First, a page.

However, this still left the question of what was happening specifically at the Sunnywood PCH unanswered. The Advocate followed up on April 14 asking him to clarify the situation at Sunnywood specifically and to confirm if there was a resident being taken on excursions in the community (one of the major concerns that was brought to the Advocate’s attention) and if so, whether this was acceptable and also asking if he could speak to the specific precautions that are being taken with this patient to assure that no others are being put at risk?
Two days later, the RM of Alexander also followed suit. In a letter signed by Mayor Jack Brisco dated April 16, asking the following list of questions:
- What specific practices, policies and procedures have been implemented at the facility to protect the health of facility residents and the community at large? More specifically, are family visits being allowed at this time?
- Can you provide assurance that these practices, policies and procedures are adequate to ensure the safety of the community?
- Can you provide assurance to this Council and the community that these measures are being strictly enforced at this time?
On April 17, Van Denakker replied to the RM’s question saying, “please rest assured that the PCH meets all provincial PCH guidelines. We are also following all infection prevention and controls guidelines.” He also acknowledged that there were indeed two residents who retained visitors for compassionate reasons but (as mentioned above), all family visitation has now been suspended. “Due to staff and visitor concerns for their personal safety based on strong threats from community members, we sadly made the decision to suspend all visitors and will need to bring in two additional staff to look after two residents with significant needs,” his response read. Van Denakker also added that should this result in resident care concerns, they will consider activating the compassion clause again.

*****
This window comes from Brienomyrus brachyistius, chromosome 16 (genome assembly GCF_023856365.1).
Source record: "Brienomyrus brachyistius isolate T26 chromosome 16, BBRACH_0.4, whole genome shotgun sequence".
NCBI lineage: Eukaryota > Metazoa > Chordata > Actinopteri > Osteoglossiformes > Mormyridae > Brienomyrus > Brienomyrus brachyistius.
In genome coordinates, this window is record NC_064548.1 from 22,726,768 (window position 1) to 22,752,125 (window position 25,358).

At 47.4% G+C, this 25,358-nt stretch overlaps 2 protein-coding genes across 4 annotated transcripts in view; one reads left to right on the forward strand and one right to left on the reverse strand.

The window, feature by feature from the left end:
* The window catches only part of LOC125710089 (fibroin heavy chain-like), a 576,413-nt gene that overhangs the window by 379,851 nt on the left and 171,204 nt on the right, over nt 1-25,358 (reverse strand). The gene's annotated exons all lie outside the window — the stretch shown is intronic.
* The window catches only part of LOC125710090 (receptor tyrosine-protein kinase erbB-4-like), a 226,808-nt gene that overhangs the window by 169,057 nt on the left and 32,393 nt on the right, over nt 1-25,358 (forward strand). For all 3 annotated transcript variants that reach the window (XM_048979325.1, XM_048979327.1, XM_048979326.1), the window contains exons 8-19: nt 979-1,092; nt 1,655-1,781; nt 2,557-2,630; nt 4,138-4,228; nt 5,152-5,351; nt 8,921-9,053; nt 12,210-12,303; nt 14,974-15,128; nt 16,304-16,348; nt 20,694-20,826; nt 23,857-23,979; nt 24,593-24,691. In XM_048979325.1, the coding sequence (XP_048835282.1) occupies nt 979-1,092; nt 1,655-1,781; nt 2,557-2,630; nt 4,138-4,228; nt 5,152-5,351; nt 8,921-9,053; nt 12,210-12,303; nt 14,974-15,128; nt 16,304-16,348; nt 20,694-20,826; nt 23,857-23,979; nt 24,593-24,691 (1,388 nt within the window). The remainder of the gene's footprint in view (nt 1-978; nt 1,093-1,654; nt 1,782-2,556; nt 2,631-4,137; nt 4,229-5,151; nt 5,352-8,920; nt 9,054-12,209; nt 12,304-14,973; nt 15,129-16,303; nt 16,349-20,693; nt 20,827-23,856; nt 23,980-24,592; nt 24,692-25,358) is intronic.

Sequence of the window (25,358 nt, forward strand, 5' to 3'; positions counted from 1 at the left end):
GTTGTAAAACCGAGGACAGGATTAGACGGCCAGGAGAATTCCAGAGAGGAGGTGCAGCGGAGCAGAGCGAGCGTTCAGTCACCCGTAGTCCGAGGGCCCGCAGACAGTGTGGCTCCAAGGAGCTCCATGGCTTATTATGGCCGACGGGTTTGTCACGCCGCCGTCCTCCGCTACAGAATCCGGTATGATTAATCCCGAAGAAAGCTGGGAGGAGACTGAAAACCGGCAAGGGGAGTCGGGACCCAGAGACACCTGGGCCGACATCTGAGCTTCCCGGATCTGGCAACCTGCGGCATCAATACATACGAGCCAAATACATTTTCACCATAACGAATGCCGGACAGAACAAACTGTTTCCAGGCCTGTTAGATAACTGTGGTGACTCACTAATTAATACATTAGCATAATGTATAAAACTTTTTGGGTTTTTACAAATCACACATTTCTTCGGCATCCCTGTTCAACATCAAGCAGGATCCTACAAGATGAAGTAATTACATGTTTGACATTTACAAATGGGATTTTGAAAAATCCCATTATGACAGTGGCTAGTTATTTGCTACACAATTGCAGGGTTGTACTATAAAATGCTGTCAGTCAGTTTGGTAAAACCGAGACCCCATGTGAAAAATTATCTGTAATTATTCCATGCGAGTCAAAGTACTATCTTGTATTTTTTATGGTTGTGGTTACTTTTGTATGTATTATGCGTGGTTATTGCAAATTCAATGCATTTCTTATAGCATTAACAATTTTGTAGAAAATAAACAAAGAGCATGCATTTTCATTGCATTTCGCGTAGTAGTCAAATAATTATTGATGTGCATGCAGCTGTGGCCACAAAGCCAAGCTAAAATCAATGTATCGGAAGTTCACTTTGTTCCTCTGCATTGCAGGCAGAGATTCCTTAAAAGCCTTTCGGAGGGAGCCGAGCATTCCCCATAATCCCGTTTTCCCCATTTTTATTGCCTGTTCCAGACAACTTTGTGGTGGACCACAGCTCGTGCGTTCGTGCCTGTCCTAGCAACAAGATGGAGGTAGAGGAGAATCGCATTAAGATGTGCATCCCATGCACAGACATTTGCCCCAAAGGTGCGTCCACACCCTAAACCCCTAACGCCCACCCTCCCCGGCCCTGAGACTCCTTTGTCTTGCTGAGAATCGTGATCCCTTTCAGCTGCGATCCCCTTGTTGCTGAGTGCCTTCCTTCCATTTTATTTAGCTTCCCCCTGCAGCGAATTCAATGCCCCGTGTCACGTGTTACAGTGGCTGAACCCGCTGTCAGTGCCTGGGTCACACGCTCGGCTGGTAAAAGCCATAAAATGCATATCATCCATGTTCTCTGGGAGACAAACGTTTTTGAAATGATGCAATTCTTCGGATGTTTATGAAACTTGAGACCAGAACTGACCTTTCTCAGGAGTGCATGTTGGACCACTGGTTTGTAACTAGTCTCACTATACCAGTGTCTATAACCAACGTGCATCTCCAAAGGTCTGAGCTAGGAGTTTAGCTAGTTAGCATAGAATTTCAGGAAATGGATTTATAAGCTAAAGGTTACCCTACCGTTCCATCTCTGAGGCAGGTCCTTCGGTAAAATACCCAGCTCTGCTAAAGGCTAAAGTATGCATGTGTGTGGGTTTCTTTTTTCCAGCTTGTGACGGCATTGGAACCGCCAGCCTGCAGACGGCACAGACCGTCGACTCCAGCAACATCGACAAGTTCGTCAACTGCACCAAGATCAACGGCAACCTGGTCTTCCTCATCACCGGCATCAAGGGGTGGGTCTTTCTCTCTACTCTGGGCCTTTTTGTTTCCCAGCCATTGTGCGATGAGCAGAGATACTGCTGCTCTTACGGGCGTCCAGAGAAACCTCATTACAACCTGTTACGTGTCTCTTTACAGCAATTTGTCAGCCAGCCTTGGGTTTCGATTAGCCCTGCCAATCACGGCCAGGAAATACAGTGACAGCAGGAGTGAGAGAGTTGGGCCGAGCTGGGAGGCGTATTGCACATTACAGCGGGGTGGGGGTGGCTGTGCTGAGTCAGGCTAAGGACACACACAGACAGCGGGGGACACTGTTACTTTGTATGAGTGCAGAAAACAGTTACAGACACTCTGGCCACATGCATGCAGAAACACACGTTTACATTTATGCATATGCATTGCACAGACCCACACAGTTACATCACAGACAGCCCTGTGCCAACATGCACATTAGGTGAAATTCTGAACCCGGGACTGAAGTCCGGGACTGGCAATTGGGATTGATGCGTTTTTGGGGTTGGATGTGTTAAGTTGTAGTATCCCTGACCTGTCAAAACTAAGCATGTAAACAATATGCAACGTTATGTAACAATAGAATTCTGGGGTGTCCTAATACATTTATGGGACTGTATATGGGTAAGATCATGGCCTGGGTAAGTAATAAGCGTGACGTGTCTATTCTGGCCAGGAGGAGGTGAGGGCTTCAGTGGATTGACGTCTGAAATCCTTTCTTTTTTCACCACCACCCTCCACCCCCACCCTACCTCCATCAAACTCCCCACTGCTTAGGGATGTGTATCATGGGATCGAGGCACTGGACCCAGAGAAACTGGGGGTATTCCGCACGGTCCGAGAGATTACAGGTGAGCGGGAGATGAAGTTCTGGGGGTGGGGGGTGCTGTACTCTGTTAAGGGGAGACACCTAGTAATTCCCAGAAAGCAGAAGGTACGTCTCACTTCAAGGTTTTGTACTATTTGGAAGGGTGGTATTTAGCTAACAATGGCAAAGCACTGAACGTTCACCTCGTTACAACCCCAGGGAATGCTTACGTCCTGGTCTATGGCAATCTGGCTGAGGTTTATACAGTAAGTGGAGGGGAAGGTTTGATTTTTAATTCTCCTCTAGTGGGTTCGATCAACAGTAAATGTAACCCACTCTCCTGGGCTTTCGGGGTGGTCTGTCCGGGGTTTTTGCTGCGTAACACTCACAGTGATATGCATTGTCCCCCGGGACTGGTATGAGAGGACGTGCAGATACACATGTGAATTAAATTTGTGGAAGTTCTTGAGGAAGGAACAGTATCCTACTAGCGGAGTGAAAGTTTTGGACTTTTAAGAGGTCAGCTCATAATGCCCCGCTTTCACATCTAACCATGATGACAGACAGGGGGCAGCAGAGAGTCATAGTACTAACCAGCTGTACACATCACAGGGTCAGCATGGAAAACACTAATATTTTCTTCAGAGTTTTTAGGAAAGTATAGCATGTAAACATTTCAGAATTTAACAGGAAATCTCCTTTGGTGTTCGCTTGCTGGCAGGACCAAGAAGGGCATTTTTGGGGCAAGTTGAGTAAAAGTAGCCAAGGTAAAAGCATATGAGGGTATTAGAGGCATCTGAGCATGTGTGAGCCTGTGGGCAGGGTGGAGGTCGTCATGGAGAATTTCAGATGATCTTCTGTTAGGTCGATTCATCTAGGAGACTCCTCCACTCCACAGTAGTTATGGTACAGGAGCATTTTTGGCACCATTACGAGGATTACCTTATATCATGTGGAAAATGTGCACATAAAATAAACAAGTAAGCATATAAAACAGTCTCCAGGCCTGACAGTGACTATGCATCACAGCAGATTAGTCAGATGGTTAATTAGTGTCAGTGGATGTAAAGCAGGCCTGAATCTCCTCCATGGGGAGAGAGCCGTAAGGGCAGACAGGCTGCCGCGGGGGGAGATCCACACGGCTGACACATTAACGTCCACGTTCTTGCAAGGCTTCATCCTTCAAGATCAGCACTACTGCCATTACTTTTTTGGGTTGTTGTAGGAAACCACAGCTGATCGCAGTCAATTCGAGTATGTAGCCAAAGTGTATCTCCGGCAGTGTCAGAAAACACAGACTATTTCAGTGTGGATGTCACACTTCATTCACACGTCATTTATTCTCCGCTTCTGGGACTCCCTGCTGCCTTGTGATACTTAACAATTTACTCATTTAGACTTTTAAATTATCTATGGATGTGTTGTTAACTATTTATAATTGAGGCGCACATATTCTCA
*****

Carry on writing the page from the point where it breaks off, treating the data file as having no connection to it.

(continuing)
In an email to the Advocate, the RM of Alexander said they were satisfied with the outcome and Van Denakker’s response. “We appreciate the efforts made by the RHA to ensure the safety and well-being of our community.”
In a conversation with the Advocate later that afternoon, Van Denakker clarified his feelings about the episode. “I am saddened by what we had to do the other day (asking the two visitors not to come),” he said. “Those visitors were providing wonderful care for a couple of really high need residents. We had those folks there to look after those residents and keep them calm.”
“We did everything in our power to provide a safe environment for all of the residents,” Van Denakker explained. “I would never sacrifice the safety of one resident over another. These people were provided with the same instructions and same protective equipment when required that staff would and they followed the procedures.”
He said it was out of fear for the safety of his staff and those visitors that he felt forced to make the decision to restrict all visits to Sunnywood. “Some of the responses on social media were really quite aggressive,” said Van Denakker. “So, out of an abundance of caution for visitors and my staff, we did ask those visitors to no longer come,” he continued. “I do appreciate the fact that there’s fear in the community,” he said. “It is one thing to be fearful but another to be that aggressive.”